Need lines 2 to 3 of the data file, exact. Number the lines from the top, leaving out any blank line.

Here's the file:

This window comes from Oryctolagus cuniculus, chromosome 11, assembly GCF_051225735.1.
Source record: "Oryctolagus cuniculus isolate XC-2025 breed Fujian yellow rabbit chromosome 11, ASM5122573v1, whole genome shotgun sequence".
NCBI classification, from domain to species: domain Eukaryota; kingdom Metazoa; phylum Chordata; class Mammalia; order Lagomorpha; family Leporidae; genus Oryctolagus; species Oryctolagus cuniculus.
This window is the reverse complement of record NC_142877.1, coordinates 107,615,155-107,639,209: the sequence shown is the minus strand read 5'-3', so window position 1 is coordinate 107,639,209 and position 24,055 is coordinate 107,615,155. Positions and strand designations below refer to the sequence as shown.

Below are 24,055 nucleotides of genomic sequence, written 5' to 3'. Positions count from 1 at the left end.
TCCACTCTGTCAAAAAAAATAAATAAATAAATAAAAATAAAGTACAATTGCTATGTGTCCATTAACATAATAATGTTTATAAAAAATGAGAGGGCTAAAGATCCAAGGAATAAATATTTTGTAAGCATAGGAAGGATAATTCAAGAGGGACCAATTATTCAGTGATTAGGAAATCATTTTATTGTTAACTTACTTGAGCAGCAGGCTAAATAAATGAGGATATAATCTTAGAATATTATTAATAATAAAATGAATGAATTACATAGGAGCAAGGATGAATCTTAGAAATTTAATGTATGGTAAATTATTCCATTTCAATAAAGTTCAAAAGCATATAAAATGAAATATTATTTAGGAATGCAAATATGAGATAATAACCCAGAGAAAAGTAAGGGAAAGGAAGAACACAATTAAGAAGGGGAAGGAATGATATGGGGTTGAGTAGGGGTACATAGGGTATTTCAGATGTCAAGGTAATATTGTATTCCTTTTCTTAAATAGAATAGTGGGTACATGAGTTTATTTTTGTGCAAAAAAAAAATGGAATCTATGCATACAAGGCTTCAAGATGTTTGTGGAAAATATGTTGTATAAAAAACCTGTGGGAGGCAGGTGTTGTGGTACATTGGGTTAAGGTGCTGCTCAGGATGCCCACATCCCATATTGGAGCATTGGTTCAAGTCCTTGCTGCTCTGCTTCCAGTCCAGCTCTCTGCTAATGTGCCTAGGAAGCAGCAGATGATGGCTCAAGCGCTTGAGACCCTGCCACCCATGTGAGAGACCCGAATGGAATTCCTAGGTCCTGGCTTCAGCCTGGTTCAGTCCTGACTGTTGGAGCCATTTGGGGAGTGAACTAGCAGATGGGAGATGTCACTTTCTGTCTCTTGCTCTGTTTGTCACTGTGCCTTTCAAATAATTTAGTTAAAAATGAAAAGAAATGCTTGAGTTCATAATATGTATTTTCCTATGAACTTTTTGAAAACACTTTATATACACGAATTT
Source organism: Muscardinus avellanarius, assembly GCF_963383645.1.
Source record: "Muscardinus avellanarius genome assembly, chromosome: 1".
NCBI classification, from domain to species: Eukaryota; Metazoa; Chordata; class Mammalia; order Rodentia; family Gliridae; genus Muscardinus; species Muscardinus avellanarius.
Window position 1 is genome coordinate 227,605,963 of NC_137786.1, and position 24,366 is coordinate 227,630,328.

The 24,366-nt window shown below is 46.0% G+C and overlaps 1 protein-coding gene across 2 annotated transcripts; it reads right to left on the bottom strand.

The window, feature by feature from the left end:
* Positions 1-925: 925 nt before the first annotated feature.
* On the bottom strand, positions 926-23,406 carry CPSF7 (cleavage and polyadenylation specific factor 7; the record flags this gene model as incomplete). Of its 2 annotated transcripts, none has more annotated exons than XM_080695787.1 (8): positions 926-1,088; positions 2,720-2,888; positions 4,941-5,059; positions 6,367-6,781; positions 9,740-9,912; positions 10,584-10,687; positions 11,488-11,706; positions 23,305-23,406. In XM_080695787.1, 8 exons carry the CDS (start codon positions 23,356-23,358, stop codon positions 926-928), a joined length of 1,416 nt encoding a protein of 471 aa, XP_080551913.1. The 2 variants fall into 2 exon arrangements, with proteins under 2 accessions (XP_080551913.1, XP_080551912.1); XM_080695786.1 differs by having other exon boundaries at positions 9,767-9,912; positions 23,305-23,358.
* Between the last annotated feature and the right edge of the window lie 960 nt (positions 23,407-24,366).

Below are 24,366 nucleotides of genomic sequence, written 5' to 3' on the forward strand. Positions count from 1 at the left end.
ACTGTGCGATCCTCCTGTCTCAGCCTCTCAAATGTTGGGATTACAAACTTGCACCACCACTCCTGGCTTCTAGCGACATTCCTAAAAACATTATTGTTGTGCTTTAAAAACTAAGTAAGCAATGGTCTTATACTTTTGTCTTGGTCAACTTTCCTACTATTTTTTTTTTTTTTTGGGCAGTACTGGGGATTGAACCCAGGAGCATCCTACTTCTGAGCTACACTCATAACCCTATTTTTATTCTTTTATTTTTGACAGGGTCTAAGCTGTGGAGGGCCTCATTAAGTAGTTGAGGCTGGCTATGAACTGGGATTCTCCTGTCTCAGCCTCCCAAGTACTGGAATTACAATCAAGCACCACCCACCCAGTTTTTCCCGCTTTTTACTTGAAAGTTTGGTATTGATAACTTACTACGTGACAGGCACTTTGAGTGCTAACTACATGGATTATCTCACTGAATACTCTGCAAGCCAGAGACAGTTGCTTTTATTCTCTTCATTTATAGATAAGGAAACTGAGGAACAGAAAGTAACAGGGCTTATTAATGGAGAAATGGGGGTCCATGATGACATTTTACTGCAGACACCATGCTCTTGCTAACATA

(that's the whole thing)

Source record: "Oryctolagus cuniculus isolate XC-2025 breed Fujian yellow rabbit chromosome 11, ASM5122573v1, whole genome shotgun sequence".
NCBI classification, from domain to species: domain Eukaryota; kingdom Metazoa; phylum Chordata; class Mammalia; order Lagomorpha; family Leporidae; genus Oryctolagus; species Oryctolagus cuniculus.